Almost all areas already have existing telecommunications infrastructure, but many neighborhoods and cities aren’t yet completely built out with fiber-optic technology.  Providers like Hunter are working to construct new networks throughout the country. 

Constructing an entirely new fiber-optic network is a complex, multi-step process.  In this blog, we explain how Hunter decides where to expand our network and how we construct a new fiber network in those areas.

Expansion Planning

Before we begin construction, our teams identify cities or neighborhoods for potential expansion.  Several factors play a role in how we decide where to bring our network including:

  • Area Interest and Demand

    We collect interest information on our website to determine areas that would like Hunter’s fiber-optic internet.

  • Existing Infrastructure

    Our GIS and engineering teams evaluate if we already have existing infrastructure in the area.  Hunter serves many governments, schools, and hospitals throughout the state.  These are known as “anchor institutions” which will later enable the deployment of residential fiber internet in the area.  We also evaluate existing infrastructure like utility poles from other providers.

  • Number of Passings

    Our teams take into account how many homes and businesses can be served in a certain area.  Hunter’s goal is to deliver fiber-optic internet to as many people as fast as possible.

Network Design

After determining which areas we will expand to, our GIS and engineering team begin designing our new fiber-optic network.  This process includes gathering data on existing infrastructure and applying for permits.

Hunter’s Existing Infrastructure and Network Map

During this phase, we also need to locate underground utilities and understand easement and right of way access.

Data gathering

Our Geographic Information Systems (GIS) team gathers data on geology, roads, building location, and poles throughout the area.  At this time, also, our teams map out existing utilities like power, water, and sewer lines.

In addition to exploring GIS data, our team visits the area to evaluate the existing utility poles.  They walk along the pole lines throughout neighborhoods to identify and evaluate the exisiting poles.

Network Design

With mapping and pole walking information, the engineering team can create detailed plans for the new network.  They map out where we can build based on existing infrastructure including existing poles and underground utility lines.  Sometimes this can be a complicated planning process due to several factors including permitting, complex terrain, or railroads.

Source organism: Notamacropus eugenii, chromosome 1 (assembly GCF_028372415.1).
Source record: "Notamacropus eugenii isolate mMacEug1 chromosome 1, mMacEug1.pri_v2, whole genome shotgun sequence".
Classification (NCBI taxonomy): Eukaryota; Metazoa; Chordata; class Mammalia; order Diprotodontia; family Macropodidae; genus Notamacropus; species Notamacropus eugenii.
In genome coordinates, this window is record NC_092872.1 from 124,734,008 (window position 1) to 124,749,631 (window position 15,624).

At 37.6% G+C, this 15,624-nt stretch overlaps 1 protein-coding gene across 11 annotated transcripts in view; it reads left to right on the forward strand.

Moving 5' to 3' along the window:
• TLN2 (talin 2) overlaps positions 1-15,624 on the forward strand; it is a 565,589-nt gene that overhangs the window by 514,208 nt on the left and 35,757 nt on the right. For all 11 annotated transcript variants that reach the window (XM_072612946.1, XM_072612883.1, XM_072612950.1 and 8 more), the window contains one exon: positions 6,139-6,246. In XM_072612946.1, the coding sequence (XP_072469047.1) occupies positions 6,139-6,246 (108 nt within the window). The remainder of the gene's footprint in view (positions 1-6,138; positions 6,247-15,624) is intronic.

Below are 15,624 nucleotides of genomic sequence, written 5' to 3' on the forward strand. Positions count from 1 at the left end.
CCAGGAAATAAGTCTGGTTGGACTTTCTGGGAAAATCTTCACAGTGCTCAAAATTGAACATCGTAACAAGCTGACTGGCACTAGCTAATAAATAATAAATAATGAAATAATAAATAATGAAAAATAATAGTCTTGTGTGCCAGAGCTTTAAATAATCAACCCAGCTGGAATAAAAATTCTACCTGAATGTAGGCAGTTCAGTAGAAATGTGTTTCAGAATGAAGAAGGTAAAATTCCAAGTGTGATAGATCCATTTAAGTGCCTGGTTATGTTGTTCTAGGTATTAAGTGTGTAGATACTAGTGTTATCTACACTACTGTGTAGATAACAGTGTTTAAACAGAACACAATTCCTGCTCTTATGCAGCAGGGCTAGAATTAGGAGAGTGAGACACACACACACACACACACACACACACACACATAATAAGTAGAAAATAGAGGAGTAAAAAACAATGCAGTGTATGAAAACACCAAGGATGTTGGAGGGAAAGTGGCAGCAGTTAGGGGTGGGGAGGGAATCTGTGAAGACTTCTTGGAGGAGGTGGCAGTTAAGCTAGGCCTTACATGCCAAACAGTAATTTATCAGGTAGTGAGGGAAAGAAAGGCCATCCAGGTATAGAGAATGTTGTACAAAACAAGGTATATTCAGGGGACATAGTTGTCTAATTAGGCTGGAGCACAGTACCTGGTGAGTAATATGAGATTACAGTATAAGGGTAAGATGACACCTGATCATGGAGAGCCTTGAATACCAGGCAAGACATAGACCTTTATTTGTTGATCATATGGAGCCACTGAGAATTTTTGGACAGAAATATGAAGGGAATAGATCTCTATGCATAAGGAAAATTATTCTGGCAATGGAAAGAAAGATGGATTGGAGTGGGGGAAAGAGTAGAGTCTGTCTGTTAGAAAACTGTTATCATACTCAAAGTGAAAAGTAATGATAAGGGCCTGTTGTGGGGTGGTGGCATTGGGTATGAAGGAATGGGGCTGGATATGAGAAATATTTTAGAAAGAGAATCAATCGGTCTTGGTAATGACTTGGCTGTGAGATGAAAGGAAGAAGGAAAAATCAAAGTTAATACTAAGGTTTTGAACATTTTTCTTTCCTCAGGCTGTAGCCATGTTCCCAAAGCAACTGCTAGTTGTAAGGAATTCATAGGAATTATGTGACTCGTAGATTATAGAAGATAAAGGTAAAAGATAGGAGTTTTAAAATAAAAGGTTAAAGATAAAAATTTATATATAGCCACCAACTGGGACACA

Much of the design phase involves coordinating with local governments, utility companies, and other internet service providers.

When designing a network in a new area, our teams also have to determine the cabling pathways both throughout the neighborhoods and back to our point of presence (PoP) which connects residents to the rest of the internet. 

This is also the time that our teams determine which construction method–aerial or underground–we will employ.  Aerial construction could include installing new poles, acquiring permission to use already existing poles, and implementing pole improvements to prepare for installation (also known as the make-ready process).  With aerial installation, deployment can be much faster and more cost-effective.

Underground installation comes with its own challenges.  For example, some soil types can be difficult if not impossible to install.  Underground installation, while it might be more aesthetically pleasing, can often be more expensive.

Permitting and Easements

During the design phase, our teams begin applying for permits.  These can take longer in certain areas; some permits are issued quickly while others can take up to six months.

If the new network has or will require access to poles or fiber lines on private property, we must also get permission from the individual landowners unless there is an existing utility easement on the property.


Once our plans are outlined, the engineers pass the job along to our construction team.  The duration of construction depends on several factors including:

    • Permitting
    • Existing conduit and utility poles
    • Terrain
    • Construction type
    • Weather delays 

When construction begins, our crews follow the engineering plans and lay miles of fiber-optic cables throughout the area.  In some instances, they might also have to install new poles.


Once construction is complete, our splicing teams can begin their work. 

Splicing is required for two reasons: 1) to join cables for long runs and 2) to terminate fiber into transmission equipment.

The fiber is fusion spliced together with a machine and put into a splicing tray and then stored in an enclosure or cabinet.

After splicing is finished, our teams test the network to make sure each splice and fiber cable is working and that light levels are operating properly.

Once testing and provisioning is complete, service will become available, and we notify those who have previously expressed interest.  Residents can then schedule an installation for the fiber to be brought directly to their house.

Intersted in Hunter Fiber?  Check to see if service is available at your address today!